By Fern E. Gillespie
Whether it’s a landline or cell phone, annoying calls from spammers, scammers, telemarketers and bots appear on phones by voice or text. According to YouMail, a company specializing in robocall blocking, Americans are expected to receive more than 52 billion robocalls this year.
Last year, New York Governor Kathy Hochul signed a set of laws that will build on federal action to combat robocalls. “New Yorkers are tired of annoying and predatory robocalls, and we’re taking action to stop them,” Gov. Hochul said. “This legislation will allow telecommunications companies to prevent these calls from coming in in the first place, as well as empower our state government to ensure that voice service providers validate who is making these calls so that action can be taken. enforcement can be taken against bad actors.”
The New York Attorney General’s Office has issued recommendations for New York consumers frustrated by telemarketers, who are limited to calling potential customers between 8 a.m. and 9 p.m. When you receive an unwanted telemarketing call, ask for the name of the company and the caller. Record call information, time and date. Tell any unwanted telemarketer to put you on their “Do Not Call” list, which prohibits calls for 10 years. Call (888) 5OPT-OUT to have your name removed from consumer credit lists provided to telemarketers by credit reporting agencies. To report a complaint, contact the New York Attorney General’s Office Consumer Helpline at (800) 771-7755 or visit the website at ag.ny.gov
There are several free and paid apps to help stop robocalls, telemarketing, and phishing. Some of the best recommended spam call blockers for Android and iPhone are YouMail, UnknownPhone. Hi. Truecaller. Nomorobo and RoboKiller.
The FCC has established tips for consumers to stop unwanted robocalls and tips for avoiding phone scams:
Do not answer calls from unknown numbers. If you answer such a call, hang up immediately.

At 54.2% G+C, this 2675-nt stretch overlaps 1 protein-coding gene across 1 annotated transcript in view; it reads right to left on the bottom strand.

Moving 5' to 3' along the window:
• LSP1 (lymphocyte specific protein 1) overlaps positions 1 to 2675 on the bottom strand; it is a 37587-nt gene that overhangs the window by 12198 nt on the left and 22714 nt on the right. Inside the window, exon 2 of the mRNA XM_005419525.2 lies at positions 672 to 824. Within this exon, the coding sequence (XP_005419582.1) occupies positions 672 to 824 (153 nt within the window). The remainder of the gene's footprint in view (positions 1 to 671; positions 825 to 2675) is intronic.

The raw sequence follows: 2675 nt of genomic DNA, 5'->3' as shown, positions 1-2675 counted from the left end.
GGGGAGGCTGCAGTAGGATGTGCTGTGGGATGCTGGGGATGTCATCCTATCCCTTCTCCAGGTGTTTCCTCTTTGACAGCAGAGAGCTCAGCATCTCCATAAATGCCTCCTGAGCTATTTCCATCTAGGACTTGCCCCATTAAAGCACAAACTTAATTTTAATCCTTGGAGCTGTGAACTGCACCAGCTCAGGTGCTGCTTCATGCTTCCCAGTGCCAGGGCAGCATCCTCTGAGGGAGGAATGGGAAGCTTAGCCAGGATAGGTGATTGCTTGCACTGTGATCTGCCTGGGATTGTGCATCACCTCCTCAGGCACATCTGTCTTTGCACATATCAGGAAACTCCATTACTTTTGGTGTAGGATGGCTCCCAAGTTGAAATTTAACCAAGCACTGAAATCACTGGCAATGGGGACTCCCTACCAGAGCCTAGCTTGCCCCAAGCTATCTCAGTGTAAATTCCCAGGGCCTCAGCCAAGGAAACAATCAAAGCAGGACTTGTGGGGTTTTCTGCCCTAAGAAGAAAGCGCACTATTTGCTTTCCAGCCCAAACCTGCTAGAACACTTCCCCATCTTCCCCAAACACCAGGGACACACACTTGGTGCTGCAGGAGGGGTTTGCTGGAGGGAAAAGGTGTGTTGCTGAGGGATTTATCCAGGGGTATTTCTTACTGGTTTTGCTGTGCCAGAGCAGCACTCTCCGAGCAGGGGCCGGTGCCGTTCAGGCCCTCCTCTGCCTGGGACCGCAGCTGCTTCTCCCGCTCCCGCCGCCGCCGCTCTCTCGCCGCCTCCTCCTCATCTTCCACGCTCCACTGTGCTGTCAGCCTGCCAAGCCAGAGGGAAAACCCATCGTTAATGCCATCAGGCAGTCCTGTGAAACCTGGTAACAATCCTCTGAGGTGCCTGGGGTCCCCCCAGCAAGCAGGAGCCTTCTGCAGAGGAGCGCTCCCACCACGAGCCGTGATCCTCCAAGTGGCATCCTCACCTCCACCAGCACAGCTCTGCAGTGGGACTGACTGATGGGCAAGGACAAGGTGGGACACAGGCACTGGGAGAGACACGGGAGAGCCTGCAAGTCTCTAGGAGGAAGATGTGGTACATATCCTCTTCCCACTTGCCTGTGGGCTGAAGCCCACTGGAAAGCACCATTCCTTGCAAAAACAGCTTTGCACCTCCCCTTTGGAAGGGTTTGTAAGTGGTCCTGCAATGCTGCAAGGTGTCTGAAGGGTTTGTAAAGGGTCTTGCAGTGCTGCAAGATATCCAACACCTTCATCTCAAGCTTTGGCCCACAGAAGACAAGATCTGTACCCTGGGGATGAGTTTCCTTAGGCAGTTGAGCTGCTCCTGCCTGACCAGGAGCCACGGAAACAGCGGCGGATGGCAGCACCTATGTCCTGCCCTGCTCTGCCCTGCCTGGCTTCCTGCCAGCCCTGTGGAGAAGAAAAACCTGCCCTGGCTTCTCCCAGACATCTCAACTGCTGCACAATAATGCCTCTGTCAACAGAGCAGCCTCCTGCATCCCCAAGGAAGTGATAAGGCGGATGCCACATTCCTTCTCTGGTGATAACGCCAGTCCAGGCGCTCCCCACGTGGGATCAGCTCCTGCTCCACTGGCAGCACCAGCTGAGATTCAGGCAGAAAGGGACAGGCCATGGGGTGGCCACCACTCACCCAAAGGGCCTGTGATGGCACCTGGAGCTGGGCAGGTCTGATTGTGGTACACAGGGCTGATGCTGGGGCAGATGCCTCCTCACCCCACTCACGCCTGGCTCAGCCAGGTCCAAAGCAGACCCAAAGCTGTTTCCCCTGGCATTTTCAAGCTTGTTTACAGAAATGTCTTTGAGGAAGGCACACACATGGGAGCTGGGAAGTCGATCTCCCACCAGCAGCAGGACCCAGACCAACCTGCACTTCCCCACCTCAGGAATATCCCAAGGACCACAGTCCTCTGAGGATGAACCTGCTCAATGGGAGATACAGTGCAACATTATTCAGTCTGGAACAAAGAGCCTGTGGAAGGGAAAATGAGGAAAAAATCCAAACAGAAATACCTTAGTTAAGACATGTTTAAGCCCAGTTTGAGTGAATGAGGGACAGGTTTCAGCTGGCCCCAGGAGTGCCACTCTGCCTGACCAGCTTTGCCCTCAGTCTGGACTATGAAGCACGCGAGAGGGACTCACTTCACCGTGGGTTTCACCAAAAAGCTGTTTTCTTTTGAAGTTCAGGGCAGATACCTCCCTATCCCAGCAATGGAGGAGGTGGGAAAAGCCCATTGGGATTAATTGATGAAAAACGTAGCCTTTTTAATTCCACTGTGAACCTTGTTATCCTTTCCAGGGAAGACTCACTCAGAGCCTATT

You may not be able to tell immediately if an incoming call is being spoofed. Please note: Caller ID indicating a “local” number does not necessarily mean that it is a local caller.
If you answer the phone and the caller – or a recording – asks you to press a button to stop receiving calls, you should simply hang up. Crooks often use this trick to identify potential targets.
Do not answer any questions, especially those that can be answered with “Yes”.
Never give out personal information such as account numbers, social security numbers, mother’s maiden names, passwords, or other identifying information in response to unexpected calls or of suspicion.
If you receive a request from someone claiming to represent a business or government agency, hang up and call the phone number listed on your account statement or on the business or government agency’s website to verify the authenticity of the request. You will usually receive a written statement in the mail before you receive a phone call from a legitimate source, particularly if the caller is requesting payment.
Be careful if you are pressured for information immediately.
If you have a voicemail account with your phone service, be sure to set a password for it. Some voicemail services are preset to allow access if you call from your own phone number. A hacker could steal your personal phone number and access your voicemail if you don’t set a password.
Talk to your phone company about call blocking tools they may have, and check out apps you can download to your mobile device to block unwanted calls.
If you already use robocall blocking technology, it’s often helpful to let that company know which numbers are producing unwanted calls so they can help block those calls for you and others.
To block telemarketing calls, register your number on the do not call list on donotcall.gov.